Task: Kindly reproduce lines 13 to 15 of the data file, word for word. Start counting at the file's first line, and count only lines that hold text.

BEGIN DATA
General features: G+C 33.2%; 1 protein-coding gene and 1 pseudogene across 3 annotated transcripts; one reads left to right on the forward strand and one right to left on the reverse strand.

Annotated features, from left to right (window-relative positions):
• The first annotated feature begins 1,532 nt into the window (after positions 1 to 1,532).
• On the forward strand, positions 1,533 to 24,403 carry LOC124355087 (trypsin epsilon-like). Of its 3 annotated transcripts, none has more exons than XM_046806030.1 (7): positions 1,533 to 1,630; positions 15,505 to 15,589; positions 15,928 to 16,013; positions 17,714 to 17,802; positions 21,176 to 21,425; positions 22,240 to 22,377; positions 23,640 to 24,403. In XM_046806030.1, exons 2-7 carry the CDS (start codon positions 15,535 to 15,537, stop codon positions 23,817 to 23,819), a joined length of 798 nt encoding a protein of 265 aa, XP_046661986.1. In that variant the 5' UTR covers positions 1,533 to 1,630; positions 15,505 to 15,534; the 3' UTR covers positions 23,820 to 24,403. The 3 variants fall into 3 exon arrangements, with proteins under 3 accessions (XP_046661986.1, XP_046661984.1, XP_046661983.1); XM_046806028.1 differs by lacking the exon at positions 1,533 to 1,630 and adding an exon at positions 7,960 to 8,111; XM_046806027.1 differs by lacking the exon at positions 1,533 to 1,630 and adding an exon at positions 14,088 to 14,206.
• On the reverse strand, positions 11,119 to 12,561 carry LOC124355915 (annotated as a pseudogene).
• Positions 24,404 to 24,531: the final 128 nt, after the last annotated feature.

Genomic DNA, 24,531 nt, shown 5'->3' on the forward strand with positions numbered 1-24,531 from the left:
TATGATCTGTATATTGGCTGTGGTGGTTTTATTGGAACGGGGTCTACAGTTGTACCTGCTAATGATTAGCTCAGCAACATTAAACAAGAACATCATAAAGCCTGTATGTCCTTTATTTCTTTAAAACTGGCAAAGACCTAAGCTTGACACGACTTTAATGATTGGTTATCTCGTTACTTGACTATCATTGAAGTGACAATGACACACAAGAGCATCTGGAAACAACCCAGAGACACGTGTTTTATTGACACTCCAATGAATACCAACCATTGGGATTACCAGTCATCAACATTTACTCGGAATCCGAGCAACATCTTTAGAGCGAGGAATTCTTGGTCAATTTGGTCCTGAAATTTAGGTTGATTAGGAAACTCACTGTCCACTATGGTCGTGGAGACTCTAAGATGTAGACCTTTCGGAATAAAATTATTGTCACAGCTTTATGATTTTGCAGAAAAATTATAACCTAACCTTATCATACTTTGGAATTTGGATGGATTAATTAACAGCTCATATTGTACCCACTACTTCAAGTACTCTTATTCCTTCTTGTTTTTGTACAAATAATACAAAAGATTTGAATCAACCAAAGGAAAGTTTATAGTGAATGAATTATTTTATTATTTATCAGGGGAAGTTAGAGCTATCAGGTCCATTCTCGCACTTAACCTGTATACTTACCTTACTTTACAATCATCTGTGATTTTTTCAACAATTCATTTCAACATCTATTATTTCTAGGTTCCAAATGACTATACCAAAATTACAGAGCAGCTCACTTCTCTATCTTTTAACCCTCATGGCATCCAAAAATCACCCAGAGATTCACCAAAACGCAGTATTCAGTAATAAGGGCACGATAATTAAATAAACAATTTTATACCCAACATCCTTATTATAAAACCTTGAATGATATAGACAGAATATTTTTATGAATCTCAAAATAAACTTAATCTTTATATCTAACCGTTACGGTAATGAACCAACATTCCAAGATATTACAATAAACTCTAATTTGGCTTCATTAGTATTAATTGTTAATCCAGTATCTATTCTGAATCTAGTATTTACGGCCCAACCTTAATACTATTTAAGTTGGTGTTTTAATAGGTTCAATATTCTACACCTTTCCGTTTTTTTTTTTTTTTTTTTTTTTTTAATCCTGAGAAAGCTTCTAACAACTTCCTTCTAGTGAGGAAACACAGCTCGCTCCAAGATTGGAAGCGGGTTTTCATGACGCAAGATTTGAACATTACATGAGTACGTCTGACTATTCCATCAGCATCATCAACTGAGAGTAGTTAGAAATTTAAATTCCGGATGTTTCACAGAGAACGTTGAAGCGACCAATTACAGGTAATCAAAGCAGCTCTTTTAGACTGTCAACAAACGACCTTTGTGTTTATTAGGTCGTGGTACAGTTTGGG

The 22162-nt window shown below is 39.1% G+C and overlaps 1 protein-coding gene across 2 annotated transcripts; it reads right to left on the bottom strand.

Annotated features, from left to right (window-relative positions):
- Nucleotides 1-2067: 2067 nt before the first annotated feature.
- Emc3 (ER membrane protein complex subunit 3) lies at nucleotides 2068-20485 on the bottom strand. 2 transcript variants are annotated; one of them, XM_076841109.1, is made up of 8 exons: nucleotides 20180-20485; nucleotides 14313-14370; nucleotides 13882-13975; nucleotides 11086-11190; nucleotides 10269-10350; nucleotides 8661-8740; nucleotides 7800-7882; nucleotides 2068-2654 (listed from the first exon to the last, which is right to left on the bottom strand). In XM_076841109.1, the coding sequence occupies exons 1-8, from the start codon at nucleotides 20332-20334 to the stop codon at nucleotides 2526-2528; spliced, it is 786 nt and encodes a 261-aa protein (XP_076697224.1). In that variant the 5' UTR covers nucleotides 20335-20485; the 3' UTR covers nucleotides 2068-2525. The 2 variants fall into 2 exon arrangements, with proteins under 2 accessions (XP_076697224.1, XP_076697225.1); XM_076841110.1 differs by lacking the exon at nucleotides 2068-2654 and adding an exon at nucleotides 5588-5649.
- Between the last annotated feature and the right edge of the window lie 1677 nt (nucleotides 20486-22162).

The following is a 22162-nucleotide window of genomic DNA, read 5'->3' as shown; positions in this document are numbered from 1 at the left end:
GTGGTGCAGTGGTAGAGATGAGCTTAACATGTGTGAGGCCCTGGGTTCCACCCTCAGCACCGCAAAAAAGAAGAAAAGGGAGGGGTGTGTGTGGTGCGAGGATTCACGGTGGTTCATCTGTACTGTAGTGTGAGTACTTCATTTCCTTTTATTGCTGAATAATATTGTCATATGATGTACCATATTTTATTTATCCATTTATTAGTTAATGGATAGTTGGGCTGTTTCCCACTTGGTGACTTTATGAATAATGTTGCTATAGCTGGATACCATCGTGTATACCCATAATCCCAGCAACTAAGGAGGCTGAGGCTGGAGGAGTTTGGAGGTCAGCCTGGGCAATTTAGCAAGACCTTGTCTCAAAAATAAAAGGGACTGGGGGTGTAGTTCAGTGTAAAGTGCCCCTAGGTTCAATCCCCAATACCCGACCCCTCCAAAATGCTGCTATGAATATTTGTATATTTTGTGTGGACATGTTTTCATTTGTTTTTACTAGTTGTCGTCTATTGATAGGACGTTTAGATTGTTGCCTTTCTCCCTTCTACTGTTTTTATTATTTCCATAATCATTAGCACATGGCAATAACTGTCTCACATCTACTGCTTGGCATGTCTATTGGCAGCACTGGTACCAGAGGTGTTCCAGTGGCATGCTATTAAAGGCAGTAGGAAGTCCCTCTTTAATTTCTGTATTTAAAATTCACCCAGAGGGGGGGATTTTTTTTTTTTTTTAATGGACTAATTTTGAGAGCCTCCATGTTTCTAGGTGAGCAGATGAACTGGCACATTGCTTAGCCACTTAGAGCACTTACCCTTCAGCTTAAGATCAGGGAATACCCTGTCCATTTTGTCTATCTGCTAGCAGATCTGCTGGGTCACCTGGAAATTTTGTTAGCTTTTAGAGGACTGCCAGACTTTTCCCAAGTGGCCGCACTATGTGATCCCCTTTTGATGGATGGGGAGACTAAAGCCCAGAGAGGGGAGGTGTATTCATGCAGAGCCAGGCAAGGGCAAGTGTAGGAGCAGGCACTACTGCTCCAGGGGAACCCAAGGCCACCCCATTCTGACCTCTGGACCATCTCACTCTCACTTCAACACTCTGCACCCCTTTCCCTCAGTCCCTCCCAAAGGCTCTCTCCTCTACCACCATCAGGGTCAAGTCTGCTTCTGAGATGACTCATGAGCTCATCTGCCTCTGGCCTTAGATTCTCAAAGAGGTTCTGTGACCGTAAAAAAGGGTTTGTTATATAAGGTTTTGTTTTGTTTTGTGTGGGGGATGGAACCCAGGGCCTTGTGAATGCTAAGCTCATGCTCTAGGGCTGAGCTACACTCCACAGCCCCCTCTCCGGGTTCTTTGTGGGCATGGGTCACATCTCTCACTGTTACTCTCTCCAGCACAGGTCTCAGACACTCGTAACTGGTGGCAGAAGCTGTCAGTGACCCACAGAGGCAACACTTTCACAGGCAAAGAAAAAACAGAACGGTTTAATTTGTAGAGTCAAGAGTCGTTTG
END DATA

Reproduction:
- Between the last annotated feature and the right edge of the window lie 1677 nt (nucleotides 20486-22162).

The following is a 22162-nucleotide window of genomic DNA, read 5'->3' as shown; positions in this document are numbered from 1 at the left end:
GTGGTGCAGTGGTAGAGATGAGCTTAACATGTGTGAGGCCCTGGGTTCCACCCTCAGCACCGCAAAAAAGAAGAAAAGGGAGGGGTGTGTGTGGTGCGAGGATTCACGGTGGTTCATCTGTACTGTAGTGTGAGTACTTCATTTCCTTTTATTGCTGAATAATATTGTCATATGATGTACCATATTTTATTTATCCATTTATTAGTTAATGGATAGTTGGGCTGTTTCCCACTTGGTGACTTTATGAATAATGTTGCTATAGCTGGATACCATCGTGTATACCCATAATCCCAGCAACTAAGGAGGCTGAGGCTGGAGGAGTTTGGAGGTCAGCCTGGGCAATTTAGCAAGACCTTGTCTCAAAAATAAAAGGGACTGGGGGTGTAGTTCAGTGTAAAGTGCCCCTAGGTTCAATCCCCAATACCCGACCCCTCCAAAATGCTGCTATGAATATTTGTATATTTTGTGTGGACATGTTTTCATTTGTTTTTACTAGTTGTCGTCTATTGATAGGACGTTTAGATTGTTGCCTTTCTCCCTTCTACTGTTTTTATTATTTCCATAATCATTAGCACATGGCAATAACTGTCTCACATCTACTGCTTGGCATGTCTATTGGCAGCACTGGTACCAGAGGTGTTCCAGTGGCATGCTATTAAAGGCAGTAGGAAGTCCCTCTTTAATTTCTGTATTTAAAATTCACCCAGAGGGGGGGATTTTTTTTTTTTTTTAATGGACTAATTTTGAGAGCCTCCATGTTTCTAGGTGAGCAGATGAACTGGCACATTGCTTAGCCACTTAGAGCACTTACCCTTCAGCTTAAGATCAGGGAATACCCTGTCCATTTTGTCTATCTGCTAGCAGATCTGCTGGGTCACCTGGAAATTTTGTTAGCTTTTAGAGGACTGCCAGACTTTTCCCAAGTGGCCGCACTATGTGATCCCCTTTTGATGGATGGGGAGACTAAAGCCCAGAGAGGGGAGGTGTATTCATGCAGAGCCAGGCAAGGGCAAGTGTAGGAGCAGGCACTACTGCTCCAGGGGAACCCAAGGCCACCCCATTCTGACCTCTGGACCATCTCACTCTCACTTCAACACTCTGCACCCCTTTCCCTCAGTCCCTCCCAAAGGCTCTCTCCTCTACCACCATCAGGGTCAAGTCTGCTTCTGAGATGACTCATGAGCTCATCTGCCTCTGGCCTTAGATTCTCAAAGAGGTTCTGTGACCGTAAAAAAGGGTTTGTTATATAAGGTTTTGTTTTGTTTTGTGTGGGGGATGGAACCCAGGGCCTTGTGAATGCTAAGCTCATGCTCTAGGGCTGAGCTACACTCCACAGCCCCCTCTCCGGGTTCTTTGTGGGCATGGGTCACATCTCTCACTGTTACTCTCTCCAGCACAGGTCTCAGACACTCGTAACTGGTGGCAGAAGCTGTCAGTGACCCACAGAGGCAACACTTTCACAGGCAAAGAAAAAACAGAACGGTTTAATTTGTAGAGTCAAGAGTCGTTTG